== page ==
Kershaw, Pujols play Wiffle ball with fans for charity
ANAHEIM -- Albert Pujols struck out Clayton Kershaw on Wednesday. A day after Kershaw got the better of Pujols and the Angels in the Dodgers' 6-4 win Tuesday night in Anaheim, Pujols was on the mound, whiffing Kershaw in the duo's charity Wiffle ball game.
"My Wiffle ball game's pretty bad, apparently," Kershaw said. "My offensive game is bad. Albert can hit anything, apparently, even a Wiffle ball."
Captained by the two superstars, teams of fans -- who were chosen from a pool of contest entrants who made donations to the Pujols Family Foundation and Kershaw's Challenge, with the help of Omaze.com -- faced off on the Angel Stadium outfield. Afterwards, both teams joined Pujols and Kershaw for lunch.
A couple of the contest winners on Pujols' team had flown in all the way from St. Louis, where the first baseman played the first decade of his career.
"We just want to have an opportunity to do the best that we can for the fans, as long as everybody has a good time," Pujols said.
Hitting with the game's trademark thin yellow plastic bat, Kershaw rolled over multiple ground balls. Pujols lined out several times, anointing himself "the rally killer." For the first batter of the game, Pujols pitched while Kershaw caught, one of the most unique batteries to ever grace Angel Stadium.
"Hey, this guy can hit," Pujols said, laughing after the game, despite his success against Kershaw on the mound. "Everybody knows in the National League that he can hit, as well as, obviously, we all know what he can do on the mound. We had a great time. Hopefully the participants had a great time."
The biggest hits of the day, by far, came from the contest winners, not the Major Leaguers. As Pujols' team plated its first run with Kershaw pitching, Pujols jokingly cheered, "Yes! He's hittable!"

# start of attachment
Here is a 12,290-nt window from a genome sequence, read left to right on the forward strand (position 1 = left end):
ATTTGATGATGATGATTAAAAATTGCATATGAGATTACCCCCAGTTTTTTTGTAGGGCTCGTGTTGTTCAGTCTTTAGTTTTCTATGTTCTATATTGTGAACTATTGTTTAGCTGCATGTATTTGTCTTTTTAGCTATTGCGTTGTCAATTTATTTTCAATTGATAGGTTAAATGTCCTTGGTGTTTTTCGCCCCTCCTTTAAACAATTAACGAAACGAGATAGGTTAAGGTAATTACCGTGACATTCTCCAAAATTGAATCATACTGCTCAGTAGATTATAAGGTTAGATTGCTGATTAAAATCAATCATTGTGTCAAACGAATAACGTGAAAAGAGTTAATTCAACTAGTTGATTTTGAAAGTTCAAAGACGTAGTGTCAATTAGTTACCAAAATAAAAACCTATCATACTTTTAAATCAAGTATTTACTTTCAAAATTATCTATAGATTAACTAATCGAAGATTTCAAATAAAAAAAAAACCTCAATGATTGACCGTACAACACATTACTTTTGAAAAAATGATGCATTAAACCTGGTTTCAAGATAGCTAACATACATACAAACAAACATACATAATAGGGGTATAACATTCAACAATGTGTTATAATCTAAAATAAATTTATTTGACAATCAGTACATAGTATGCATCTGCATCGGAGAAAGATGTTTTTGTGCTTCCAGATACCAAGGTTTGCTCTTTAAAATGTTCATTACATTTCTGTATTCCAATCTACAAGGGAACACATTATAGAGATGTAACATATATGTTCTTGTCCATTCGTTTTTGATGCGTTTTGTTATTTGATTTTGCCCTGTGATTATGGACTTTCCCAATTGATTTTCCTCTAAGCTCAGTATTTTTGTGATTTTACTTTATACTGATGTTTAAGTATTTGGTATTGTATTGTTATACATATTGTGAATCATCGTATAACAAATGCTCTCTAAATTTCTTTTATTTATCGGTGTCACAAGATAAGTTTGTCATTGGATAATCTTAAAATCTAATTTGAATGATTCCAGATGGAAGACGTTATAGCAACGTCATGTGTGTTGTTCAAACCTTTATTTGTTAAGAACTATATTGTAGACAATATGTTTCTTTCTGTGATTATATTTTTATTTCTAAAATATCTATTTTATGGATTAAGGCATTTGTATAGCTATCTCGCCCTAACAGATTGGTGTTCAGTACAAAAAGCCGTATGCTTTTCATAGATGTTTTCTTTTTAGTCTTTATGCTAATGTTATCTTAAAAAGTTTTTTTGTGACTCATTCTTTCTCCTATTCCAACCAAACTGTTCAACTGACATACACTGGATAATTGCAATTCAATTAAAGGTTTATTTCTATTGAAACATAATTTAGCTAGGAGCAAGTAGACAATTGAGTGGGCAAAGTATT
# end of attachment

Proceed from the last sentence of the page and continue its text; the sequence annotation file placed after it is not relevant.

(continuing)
The Pujols Family Foundation aims to promote awareness, provide hope and meet needs for individuals and families who live with Down syndrome. They work to improve the standard of living and quality of life for impoverished people in the Dominican Republic through education, medical relief and tangible goods, and they provide extraordinary experiences for children with disabilities and/or life-threatening illnesses.
"It's great to hit homers and win World Series, but at the end of the day, it's about making a difference off the field," Pujols said. "That's how we want to be remembered."
Kershaw's Challenge is committed to transforming the lives of children in America, Africa and the Dominican Republic by empowering others to give back in unique ways. They partner with similarly oriented organizations who serve the needs of at-risk and vulnerable youth.
"Just an awesome opportunity," Kershaw said. "It's really cool to see everyone come out and want to participate in this. Just being able to partner with Albert, and our foundations. What his foundation is doing, it's really cool for our foundation to be a part of as well."